The next day, after a short reverse to the services, we were off. Another hot day in prospect so not too far?

The river is starting to narrow now in places, but still retains an unspoilt feel. The last time we were here, it was after flooding and the trees and bushes had retained some of the debris. This time, all was pristine. It reminds us of the upper Thames in many ways, beautiful.

Bredon Hill is starting to disappear now and we are well on our way into the Vale of Evesham. Much evidence of orchards and market gardens now, plus innumerable pumps dipping into the river to water the crops.

a rope ferry

This was a very hot and humid day. Evesham  loomed, and whilst a pleasant enough place,it did not appeal to us as an overnight stop, so we pressed on. We collected a hire boat which then accompanied us up the lock, but then left them behind somewhat on the next leg and we were by no means travelling at any speed.

As we past through Evesham it was the Battle of Evesham re-enactment 

few logs left from the floods!

Mid afternoon saw us approaching  George Billington lock. We were both rather hot and bothered and ready for a stop. Up the lock and we spied a free mooring, so dodged in. Now this sounds strange, but for a boater, it has much to commend it. A water tap in reach, what they call a " Tip out Station " close by ( Elsan point ) and refuse bins. There is also a pub in sight! Just one problem, you cannot get to it...  The pub has its own moorings, but they were full. From our mooring, you could see and smell, but there is no way to cross, so forbidden fruit. Something a hire boat crew of all females found out! So we sat out, cooled down and drank wine.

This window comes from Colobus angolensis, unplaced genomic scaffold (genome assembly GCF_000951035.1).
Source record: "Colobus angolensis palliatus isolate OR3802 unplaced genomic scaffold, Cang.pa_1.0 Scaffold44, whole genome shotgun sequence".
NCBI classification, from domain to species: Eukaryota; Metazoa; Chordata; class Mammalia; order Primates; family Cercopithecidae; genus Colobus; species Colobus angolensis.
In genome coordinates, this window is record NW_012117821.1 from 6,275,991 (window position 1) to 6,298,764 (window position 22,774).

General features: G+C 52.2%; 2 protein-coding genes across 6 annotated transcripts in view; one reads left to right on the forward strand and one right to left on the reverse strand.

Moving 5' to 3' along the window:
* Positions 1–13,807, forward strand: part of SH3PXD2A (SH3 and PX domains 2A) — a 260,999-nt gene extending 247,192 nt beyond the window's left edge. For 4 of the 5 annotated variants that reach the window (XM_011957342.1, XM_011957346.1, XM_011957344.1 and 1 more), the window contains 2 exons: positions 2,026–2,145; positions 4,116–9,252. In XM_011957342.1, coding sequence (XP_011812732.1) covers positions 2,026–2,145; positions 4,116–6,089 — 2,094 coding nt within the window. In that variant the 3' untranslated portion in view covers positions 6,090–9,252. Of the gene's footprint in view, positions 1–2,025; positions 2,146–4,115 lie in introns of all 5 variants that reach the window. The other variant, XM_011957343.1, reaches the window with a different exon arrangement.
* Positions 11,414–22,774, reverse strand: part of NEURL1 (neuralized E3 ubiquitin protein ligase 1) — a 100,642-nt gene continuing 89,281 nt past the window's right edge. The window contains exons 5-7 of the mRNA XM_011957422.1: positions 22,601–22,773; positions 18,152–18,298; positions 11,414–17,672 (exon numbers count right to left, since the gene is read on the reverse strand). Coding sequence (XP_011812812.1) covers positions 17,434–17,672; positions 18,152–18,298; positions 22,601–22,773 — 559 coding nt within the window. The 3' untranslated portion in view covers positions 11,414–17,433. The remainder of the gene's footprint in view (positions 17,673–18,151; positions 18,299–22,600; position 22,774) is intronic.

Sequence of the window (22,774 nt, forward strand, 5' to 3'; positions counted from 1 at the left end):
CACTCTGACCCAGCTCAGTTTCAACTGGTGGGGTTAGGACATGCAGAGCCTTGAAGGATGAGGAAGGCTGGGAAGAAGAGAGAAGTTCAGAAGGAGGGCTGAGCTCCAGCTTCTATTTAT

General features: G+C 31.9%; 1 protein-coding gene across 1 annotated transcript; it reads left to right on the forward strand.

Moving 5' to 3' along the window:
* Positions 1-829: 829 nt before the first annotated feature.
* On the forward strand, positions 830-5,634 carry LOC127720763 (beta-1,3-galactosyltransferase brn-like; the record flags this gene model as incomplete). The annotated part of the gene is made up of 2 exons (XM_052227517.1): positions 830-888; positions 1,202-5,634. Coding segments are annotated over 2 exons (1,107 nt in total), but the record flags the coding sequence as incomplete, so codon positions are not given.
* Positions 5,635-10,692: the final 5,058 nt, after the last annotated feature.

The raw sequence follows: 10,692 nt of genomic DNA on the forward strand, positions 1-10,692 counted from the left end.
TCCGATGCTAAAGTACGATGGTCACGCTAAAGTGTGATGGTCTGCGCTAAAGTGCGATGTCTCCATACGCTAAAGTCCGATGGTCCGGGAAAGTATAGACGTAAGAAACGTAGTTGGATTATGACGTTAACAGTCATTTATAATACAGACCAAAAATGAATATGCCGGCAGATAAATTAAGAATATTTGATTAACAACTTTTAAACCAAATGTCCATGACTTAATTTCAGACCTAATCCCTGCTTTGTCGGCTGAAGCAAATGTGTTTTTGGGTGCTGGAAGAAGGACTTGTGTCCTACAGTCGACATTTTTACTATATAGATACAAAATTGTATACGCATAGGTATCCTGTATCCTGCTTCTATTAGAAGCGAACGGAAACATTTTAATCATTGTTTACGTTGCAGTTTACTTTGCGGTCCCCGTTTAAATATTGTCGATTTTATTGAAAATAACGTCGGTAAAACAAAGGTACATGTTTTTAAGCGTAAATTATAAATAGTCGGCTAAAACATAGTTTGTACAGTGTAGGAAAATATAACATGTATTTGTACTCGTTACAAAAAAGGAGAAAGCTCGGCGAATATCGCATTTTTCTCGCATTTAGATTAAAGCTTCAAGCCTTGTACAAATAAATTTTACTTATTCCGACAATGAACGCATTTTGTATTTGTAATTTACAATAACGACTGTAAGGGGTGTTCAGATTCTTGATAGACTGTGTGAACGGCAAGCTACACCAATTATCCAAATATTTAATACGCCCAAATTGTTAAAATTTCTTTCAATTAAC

we did take the wine bottle in!

Another hot one forecast. Used the services and cast off by 0930. We reasoned that if we got to Bidford upon Avon before lunch, we should get one of the very limited mooring spots.

The only fly in the ointment was an arsey fisherman. This river is lined with fishing platforms. But this gent decided his chosen spot, was the lock landing as you exit the IWA lock onto the river. The passage is narrow and kinks and not wide, but he had established himself on the landing. His keep net was out, as was his rod. As I passed he remarked " did I not see his rod?". What I should have said was did he not see our boat, but I did remind him he was sitting on a concrete lock landing with moorings posts and as ever when confronted by idiots, I am sure the Scouse in me was more evident!